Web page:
Why should I go on a brief harangue about CT? Because its web site recently posted the article: "Mitt's Mormonism and the 'Evangelical Vote': Can conservative Protestants vote for a member of what they consider a cult?" This article is co-written by Robert Millet (a Mormon) and Gerald McDermott (an evangelical). As most of you know, I don't mind evangelicals discussing whether or not they can vote for a Mormon for President. But these words simply cannot go without a response:
Besides, Mormon beliefs are not as un-evangelical as most evangelicals think. Unlike Jehovah's Witnesses, Mormons hold firmly to the deity of Christ. For Latter-Day Saints, Jesus is not only the Son of God but also God the Son. Evangelical pollster George Barna found in 2001 that while only 33 percent of American Catholics, Lutherans, and Methodists agreed that Jesus was "without sin," Mormons were among the "most likely" to say that Jesus was sinless.
Most evangelicals would also be surprised to learn that the Book of Mormon contains passages that teach salvation by the merits and grace of Christ ("There is no flesh that can dwell in the presence of God, save it be through the merits, and mercy, and race of the Holy Messiah" 2 Nephi 2:8) and others that require personal trust in Christ for salvation, such as 1 Nephi 10:4-6: "All mankind were in a lost and in a fallen state, and ever would be save they should rely on this Redeemer."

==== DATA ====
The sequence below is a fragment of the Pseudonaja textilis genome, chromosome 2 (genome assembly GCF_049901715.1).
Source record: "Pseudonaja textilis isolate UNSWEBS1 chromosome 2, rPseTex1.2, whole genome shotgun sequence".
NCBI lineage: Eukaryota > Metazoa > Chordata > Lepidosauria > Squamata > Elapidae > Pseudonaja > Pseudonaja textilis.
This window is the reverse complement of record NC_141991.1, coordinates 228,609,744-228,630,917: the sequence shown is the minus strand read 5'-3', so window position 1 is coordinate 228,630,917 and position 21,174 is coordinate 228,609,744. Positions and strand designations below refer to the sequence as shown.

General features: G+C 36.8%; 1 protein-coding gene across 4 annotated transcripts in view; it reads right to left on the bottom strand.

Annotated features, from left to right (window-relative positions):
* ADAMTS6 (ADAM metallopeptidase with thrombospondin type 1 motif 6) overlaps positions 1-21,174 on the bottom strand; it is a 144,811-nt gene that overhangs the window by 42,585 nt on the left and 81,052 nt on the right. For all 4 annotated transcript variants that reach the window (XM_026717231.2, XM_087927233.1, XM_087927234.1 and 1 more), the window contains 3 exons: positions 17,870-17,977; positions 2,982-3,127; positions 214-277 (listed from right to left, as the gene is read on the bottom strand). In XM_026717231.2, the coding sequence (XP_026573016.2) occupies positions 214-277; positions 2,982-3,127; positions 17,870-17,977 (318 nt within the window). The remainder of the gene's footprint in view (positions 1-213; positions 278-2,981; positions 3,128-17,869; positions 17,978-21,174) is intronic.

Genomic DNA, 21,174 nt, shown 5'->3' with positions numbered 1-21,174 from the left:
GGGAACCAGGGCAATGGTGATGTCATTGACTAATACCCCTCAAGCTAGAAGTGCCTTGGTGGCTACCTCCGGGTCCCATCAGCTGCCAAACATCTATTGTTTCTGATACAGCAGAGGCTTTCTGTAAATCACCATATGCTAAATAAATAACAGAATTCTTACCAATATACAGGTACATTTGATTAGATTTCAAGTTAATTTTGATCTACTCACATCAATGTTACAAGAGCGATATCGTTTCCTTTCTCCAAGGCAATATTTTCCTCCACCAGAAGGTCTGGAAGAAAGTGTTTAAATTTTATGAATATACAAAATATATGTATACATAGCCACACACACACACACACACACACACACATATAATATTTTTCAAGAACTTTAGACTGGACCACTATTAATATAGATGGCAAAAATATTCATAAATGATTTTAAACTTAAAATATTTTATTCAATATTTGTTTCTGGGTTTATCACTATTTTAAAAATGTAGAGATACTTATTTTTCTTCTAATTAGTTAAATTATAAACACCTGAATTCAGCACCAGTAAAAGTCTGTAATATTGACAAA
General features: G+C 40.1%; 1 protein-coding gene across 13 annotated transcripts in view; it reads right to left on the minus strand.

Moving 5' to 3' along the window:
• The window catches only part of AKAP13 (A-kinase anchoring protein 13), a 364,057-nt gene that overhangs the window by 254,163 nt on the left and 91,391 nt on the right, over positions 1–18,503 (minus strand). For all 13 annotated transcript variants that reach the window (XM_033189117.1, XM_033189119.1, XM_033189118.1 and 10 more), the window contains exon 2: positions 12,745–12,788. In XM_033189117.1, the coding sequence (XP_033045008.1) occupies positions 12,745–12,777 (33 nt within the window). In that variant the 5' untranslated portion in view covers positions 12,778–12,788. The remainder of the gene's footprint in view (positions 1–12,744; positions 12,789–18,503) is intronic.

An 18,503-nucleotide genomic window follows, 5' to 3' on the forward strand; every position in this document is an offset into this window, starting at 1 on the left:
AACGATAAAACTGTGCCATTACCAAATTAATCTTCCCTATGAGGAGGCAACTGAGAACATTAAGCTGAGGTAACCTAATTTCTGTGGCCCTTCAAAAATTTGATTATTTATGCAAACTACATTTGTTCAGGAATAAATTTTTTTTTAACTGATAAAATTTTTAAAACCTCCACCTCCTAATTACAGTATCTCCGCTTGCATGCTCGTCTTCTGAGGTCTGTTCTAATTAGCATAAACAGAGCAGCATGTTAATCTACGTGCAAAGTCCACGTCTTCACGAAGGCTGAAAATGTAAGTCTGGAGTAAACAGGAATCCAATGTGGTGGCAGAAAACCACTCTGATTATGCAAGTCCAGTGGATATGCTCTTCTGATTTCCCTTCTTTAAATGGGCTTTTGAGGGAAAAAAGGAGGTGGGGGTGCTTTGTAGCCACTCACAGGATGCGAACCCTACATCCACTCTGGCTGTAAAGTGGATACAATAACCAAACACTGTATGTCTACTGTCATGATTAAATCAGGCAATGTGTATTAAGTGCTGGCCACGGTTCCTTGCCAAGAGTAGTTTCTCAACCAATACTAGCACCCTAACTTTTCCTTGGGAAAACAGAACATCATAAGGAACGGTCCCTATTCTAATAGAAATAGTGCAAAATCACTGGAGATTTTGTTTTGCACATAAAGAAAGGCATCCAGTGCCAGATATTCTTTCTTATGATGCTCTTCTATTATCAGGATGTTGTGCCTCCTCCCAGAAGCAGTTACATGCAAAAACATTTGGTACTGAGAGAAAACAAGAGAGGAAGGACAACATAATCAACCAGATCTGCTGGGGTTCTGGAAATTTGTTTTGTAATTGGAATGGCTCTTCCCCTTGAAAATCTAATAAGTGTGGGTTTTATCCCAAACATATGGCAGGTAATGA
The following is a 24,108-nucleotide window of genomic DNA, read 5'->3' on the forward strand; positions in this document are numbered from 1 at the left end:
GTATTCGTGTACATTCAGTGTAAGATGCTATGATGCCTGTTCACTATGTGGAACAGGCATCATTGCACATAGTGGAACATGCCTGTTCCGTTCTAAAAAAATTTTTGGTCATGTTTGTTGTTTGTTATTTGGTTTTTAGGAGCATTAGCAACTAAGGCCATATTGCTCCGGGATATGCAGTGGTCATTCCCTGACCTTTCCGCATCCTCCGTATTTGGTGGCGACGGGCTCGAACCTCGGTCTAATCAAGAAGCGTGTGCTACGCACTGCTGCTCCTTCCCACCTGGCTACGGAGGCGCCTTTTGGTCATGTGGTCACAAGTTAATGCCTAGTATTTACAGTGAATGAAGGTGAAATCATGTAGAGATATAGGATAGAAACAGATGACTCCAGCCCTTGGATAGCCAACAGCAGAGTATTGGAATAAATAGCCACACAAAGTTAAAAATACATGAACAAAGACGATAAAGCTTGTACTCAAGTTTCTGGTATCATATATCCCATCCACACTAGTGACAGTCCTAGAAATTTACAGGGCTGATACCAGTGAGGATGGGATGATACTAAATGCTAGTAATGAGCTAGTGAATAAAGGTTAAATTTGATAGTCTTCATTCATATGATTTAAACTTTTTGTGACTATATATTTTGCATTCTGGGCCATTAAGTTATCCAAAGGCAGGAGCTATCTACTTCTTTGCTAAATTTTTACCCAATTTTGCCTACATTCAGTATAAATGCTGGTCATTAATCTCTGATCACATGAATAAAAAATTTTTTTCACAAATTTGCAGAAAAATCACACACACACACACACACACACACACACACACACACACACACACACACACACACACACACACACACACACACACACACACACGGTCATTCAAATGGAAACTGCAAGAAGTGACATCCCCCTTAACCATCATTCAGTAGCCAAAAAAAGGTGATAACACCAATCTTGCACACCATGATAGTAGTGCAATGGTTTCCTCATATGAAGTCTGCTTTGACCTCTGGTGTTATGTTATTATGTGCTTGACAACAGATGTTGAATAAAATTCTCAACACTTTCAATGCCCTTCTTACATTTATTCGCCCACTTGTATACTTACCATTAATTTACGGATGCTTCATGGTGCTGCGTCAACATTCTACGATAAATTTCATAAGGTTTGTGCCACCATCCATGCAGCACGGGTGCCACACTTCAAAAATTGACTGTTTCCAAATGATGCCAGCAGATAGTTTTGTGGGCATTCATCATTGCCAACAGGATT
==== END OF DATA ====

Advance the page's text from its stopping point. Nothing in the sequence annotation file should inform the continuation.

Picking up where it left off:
This article justifiably caused James White to go into apoplexy. He has produced a great response properly titled "Evangelical Apostasy." Make sure to read both posts: Part 1 and Part 2. Sharon Lindbloom at the Mormon Coffee blog also wrote a brief, helpful response with "Really -- What is Mormonism? Most Evangelicals Would Be Surprised."
With replies like these, I really have nothing to add. But I wholeheartedly agree with Roger Overton when he says:
There is too much ecumenism today at the expense of clear understanding of differences in fundamental beliefs. If we as Christians are not explicitly clear to our non-Christian Roman Catholic and Mormon friends that what their churches teach is a false gospel, then we are not truly their friends and are simply condemning them with a smile (as Piper puts it). If we are to be faithful to our call as Christ's followers and ambassadors to this world, we must live with a renewed boldness and submission to God's Word. And the fewer differences we see between Mormon beliefs, the Roman Catholic Church and Evangelicalism, the more fervently we should reject Evangelicalism as an abomination.
Strong words? Absolutely! Still, they are true and need to be heard. If this is the kind of superficial and deceptive dialogue that I have to look forward to when reading Millet and McDermott's upcoming book on Christ, then I will honestly be wasting my time.